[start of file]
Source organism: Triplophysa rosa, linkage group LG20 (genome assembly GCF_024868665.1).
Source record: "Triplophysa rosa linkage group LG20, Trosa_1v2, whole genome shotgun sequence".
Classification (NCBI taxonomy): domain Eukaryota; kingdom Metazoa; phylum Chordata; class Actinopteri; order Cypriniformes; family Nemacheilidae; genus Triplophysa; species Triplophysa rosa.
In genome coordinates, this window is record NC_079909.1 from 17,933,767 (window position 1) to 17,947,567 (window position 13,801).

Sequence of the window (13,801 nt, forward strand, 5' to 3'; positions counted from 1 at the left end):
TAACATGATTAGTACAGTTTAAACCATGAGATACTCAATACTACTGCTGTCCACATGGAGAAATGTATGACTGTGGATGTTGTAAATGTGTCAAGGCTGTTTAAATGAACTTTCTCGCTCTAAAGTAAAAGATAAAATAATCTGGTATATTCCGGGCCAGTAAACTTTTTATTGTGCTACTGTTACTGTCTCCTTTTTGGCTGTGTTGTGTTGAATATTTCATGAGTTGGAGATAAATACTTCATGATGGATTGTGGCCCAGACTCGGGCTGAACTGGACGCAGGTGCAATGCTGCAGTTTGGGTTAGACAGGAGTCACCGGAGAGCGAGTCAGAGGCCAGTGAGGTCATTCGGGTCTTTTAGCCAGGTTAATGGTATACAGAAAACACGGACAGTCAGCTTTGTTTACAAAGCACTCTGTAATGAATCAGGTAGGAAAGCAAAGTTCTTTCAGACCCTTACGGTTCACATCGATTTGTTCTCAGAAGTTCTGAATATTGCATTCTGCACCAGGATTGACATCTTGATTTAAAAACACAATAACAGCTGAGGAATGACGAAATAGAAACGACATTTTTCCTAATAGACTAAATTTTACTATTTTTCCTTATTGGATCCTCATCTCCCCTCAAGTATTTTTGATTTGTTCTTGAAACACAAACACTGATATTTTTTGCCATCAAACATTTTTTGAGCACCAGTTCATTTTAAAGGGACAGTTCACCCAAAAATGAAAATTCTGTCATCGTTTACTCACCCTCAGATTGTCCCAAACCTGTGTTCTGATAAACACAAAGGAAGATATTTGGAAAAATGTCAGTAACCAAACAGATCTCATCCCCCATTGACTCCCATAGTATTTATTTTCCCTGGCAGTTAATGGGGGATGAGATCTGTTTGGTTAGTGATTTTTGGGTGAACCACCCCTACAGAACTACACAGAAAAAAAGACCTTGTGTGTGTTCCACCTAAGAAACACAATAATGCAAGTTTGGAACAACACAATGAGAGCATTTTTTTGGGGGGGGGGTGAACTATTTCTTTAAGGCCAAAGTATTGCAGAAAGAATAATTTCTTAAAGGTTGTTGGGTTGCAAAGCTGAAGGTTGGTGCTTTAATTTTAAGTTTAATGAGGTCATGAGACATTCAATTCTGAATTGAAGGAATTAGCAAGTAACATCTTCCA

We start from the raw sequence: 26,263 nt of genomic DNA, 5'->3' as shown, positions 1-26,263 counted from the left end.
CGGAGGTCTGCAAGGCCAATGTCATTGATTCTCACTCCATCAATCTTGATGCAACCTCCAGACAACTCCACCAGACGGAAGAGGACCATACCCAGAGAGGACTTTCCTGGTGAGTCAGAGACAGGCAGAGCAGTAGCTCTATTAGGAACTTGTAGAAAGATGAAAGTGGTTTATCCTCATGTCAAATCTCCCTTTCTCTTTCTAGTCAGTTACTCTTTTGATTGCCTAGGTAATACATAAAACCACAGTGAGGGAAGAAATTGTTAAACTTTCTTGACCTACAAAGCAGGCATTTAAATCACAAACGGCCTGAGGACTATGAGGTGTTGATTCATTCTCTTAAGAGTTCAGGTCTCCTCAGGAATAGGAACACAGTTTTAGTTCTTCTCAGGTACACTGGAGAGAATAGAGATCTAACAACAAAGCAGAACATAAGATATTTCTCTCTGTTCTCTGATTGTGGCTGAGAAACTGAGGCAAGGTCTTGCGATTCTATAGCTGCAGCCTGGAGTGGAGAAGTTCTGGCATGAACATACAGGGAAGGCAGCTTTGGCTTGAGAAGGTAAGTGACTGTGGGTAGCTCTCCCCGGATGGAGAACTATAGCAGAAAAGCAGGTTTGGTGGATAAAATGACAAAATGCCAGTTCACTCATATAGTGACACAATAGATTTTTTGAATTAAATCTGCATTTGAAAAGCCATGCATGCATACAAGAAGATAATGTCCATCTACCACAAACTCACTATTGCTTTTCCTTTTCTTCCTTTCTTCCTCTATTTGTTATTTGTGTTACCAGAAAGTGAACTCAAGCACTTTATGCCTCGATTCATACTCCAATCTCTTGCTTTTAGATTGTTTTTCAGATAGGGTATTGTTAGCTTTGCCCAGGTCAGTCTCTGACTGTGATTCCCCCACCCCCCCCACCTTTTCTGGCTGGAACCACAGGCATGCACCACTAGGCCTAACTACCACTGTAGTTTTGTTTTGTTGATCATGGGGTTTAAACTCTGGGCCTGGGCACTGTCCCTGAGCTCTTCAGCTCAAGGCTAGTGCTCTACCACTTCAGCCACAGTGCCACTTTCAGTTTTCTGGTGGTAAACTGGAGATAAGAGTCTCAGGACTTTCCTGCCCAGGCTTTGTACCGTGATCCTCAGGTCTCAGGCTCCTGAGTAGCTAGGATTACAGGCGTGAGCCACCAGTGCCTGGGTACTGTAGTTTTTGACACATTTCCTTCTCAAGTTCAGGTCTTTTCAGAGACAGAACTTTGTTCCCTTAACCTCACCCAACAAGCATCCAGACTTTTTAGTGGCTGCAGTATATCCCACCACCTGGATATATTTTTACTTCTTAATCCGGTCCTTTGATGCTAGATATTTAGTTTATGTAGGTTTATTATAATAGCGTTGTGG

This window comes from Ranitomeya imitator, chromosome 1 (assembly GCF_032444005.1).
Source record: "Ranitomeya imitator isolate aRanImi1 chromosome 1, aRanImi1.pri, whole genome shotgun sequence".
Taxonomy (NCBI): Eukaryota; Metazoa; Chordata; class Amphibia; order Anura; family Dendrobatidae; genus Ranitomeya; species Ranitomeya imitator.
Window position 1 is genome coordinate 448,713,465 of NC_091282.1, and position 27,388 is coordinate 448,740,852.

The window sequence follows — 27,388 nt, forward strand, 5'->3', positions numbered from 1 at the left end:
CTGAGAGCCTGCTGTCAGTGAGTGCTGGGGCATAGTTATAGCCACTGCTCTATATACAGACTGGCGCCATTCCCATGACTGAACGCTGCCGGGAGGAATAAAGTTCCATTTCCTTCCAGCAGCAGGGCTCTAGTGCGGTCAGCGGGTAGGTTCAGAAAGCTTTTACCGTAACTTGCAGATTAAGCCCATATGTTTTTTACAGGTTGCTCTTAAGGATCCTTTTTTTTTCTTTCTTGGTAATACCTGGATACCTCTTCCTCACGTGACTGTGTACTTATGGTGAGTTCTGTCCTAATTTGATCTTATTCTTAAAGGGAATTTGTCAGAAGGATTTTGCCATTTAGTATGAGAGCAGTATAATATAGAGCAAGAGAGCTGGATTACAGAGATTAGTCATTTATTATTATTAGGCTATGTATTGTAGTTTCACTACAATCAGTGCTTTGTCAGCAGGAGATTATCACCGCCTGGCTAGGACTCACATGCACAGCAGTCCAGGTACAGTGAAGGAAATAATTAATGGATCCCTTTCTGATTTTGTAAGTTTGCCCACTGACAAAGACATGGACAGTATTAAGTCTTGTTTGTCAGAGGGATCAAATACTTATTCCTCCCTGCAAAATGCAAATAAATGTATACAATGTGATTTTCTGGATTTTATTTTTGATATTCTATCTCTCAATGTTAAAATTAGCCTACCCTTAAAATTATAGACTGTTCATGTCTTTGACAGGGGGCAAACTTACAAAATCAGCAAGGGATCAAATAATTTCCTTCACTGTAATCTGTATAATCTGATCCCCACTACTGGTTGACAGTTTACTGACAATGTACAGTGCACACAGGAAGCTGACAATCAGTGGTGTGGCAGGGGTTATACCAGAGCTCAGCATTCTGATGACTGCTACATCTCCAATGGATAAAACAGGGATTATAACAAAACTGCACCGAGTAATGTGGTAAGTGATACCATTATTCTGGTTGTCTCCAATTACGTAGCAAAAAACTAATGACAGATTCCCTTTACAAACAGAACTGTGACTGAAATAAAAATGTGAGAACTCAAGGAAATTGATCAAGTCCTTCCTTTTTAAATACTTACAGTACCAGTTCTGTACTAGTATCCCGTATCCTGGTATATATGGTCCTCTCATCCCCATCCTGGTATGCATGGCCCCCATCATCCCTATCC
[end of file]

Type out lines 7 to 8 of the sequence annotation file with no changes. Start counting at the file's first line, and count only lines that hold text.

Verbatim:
We start from the raw sequence: 26,263 nt of genomic DNA, 5'->3' as shown, positions 1-26,263 counted from the left end.
CGGAGGTCTGCAAGGCCAATGTCATTGATTCTCACTCCATCAATCTTGATGCAACCTCCAGACAACTCCACCAGACGGAAGAGGACCATACCCAGAGAGGACTTTCCTGGTGAGTCAGAGACAGGCAGAGCAGTAGCTCTATTAGGAACTTGTAGAAAGATGAAAGTGGTTTATCCTCATGTCAAATCTCCCTTTCTCTTTCTAGTCAGTTACTCTTTTGATTGCCTAGGTAATACATAAAACCACAGTGAGGGAAGAAATTGTTAAACTTTCTTGACCTACAAAGCAGGCATTTAAATCACAAACGGCCTGAGGACTATGAGGTGTTGATTCATTCTCTTAAGAGTTCAGGTCTCCTCAGGAATAGGAACACAGTTTTAGTTCTTCTCAGGTACACTGGAGAGAATAGAGATCTAACAACAAAGCAGAACATAAGATATTTCTCTCTGTTCTCTGATTGTGGCTGAGAAACTGAGGCAAGGTCTTGCGATTCTATAGCTGCAGCCTGGAGTGGAGAAGTTCTGGCATGAACATACAGGGAAGGCAGCTTTGGCTTGAGAAGGTAAGTGACTGTGGGTAGCTCTCCCCGGATGGAGAACTATAGCAGAAAAGCAGGTTTGGTGGATAAAATGACAAAATGCCAGTTCACTCATATAGTGACACAATAGATTTTTTGAATTAAATCTGCATTTGAAAAGCCATGCATGCATACAAGAAGATAATGTCCATCTACCACAAACTCACTATTGCTTTTCCTTTTCTTCCTTTCTTCCTCTATTTGTTATTTGTGTTACCAGAAAGTGAACTCAAGCACTTTATGCCTCGATTCATACTCCAATCTCTTGCTTTTAGATTGTTTTTCAGATAGGGTATTGTTAGCTTTGCCCAGGTCAGTCTCTGACTGTGATTCCCCCACCCCCCCCACCTTTTCTGGCTGGAACCACAGGCATGCACCACTAGGCCTAACTACCACTGTAGTTTTGTTTTGTTGATCATGGGGTTTAAACTCTGGGCCTGGGCACTGTCCCTGAGCTCTTCAGCTCAAGGCTAGTGCTCTACCACTTCAGCCACAGTGCCACTTTCAGTTTTCTGGTGGTAAACTGGAGATAAGAGTCTCAGGACTTTCCTGCCCAGGCTTTGTACCGTGATCCTCAGGTCTCAGGCTCCTGAGTAGCTAGGATTACAGGCGTGAGCCACCAGTGCCTGGGTACTGTAGTTTTTGACACATTTCCTTCTCAAGTTCAGGTCTTTTCAGAGACAGAACTTTGTTCCCTTAACCTCACCCAACAAGCATCCAGACTTTTTAGTGGCTGCAGTATATCCCACCACCTGGATATATTTTTACTTCTTAATCCGGTCCTTTGATGCTAGATATTTAGTTTATGTAGGTTTATTATAATAGCGTTGTGG